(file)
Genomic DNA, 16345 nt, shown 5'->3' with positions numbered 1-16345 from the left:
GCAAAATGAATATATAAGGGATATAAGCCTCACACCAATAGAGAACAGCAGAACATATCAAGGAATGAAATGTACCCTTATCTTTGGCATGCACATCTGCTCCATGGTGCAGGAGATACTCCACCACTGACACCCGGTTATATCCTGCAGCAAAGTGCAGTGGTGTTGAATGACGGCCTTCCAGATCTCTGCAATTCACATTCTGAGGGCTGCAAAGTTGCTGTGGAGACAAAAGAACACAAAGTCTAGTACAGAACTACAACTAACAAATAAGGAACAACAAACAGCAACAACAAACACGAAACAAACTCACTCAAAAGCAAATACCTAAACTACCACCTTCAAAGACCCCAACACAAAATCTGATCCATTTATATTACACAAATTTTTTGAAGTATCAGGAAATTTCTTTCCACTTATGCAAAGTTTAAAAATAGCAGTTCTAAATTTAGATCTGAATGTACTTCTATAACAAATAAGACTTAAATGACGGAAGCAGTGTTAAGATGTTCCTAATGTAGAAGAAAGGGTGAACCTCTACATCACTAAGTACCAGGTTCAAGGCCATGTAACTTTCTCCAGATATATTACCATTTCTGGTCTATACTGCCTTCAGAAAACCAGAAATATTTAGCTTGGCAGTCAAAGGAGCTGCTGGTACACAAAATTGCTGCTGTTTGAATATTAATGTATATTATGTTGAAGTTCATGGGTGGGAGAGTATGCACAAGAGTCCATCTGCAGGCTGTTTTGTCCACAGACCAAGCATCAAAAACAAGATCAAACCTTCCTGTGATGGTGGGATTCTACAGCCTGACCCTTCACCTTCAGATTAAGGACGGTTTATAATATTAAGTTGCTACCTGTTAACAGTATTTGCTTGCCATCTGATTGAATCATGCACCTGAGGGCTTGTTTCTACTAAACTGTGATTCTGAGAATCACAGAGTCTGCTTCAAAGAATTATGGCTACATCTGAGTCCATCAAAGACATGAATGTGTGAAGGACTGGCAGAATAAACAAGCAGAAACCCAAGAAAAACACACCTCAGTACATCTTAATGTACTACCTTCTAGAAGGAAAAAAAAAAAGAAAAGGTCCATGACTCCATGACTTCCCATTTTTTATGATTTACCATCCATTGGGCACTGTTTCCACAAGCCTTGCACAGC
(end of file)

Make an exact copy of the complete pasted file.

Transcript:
Genomic DNA, 16345 nt, shown 5'->3' with positions numbered 1-16345 from the left:
GCAAAATGAATATATAAGGGATATAAGCCTCACACCAATAGAGAACAGCAGAACATATCAAGGAATGAAATGTACCCTTATCTTTGGCATGCACATCTGCTCCATGGTGCAGGAGATACTCCACCACTGACACCCGGTTATATCCTGCAGCAAAGTGCAGTGGTGTTGAATGACGGCCTTCCAGATCTCTGCAATTCACATTCTGAGGGCTGCAAAGTTGCTGTGGAGACAAAAGAACACAAAGTCTAGTACAGAACTACAACTAACAAATAAGGAACAACAAACAGCAACAACAAACACGAAACAAACTCACTCAAAAGCAAATACCTAAACTACCACCTTCAAAGACCCCAACACAAAATCTGATCCATTTATATTACACAAATTTTTTGAAGTATCAGGAAATTTCTTTCCACTTATGCAAAGTTTAAAAATAGCAGTTCTAAATTTAGATCTGAATGTACTTCTATAACAAATAAGACTTAAATGACGGAAGCAGTGTTAAGATGTTCCTAATGTAGAAGAAAGGGTGAACCTCTACATCACTAAGTACCAGGTTCAAGGCCATGTAACTTTCTCCAGATATATTACCATTTCTGGTCTATACTGCCTTCAGAAAACCAGAAATATTTAGCTTGGCAGTCAAAGGAGCTGCTGGTACACAAAATTGCTGCTGTTTGAATATTAATGTATATTATGTTGAAGTTCATGGGTGGGAGAGTATGCACAAGAGTCCATCTGCAGGCTGTTTTGTCCACAGACCAAGCATCAAAAACAAGATCAAACCTTCCTGTGATGGTGGGATTCTACAGCCTGACCCTTCACCTTCAGATTAAGGACGGTTTATAATATTAAGTTGCTACCTGTTAACAGTATTTGCTTGCCATCTGATTGAATCATGCACCTGAGGGCTTGTTTCTACTAAACTGTGATTCTGAGAATCACAGAGTCTGCTTCAAAGAATTATGGCTACATCTGAGTCCATCAAAGACATGAATGTGTGAAGGACTGGCAGAATAAACAAGCAGAAACCCAAGAAAAACACACCTCAGTACATCTTAATGTACTACCTTCTAGAAGGAAAAAAAAAAAGAAAAGGTCCATGACTCCATGACTTCCCATTTTTTATGATTTACCATCCATTGGGCACTGTTTCCACAAGCCTTGCACAGC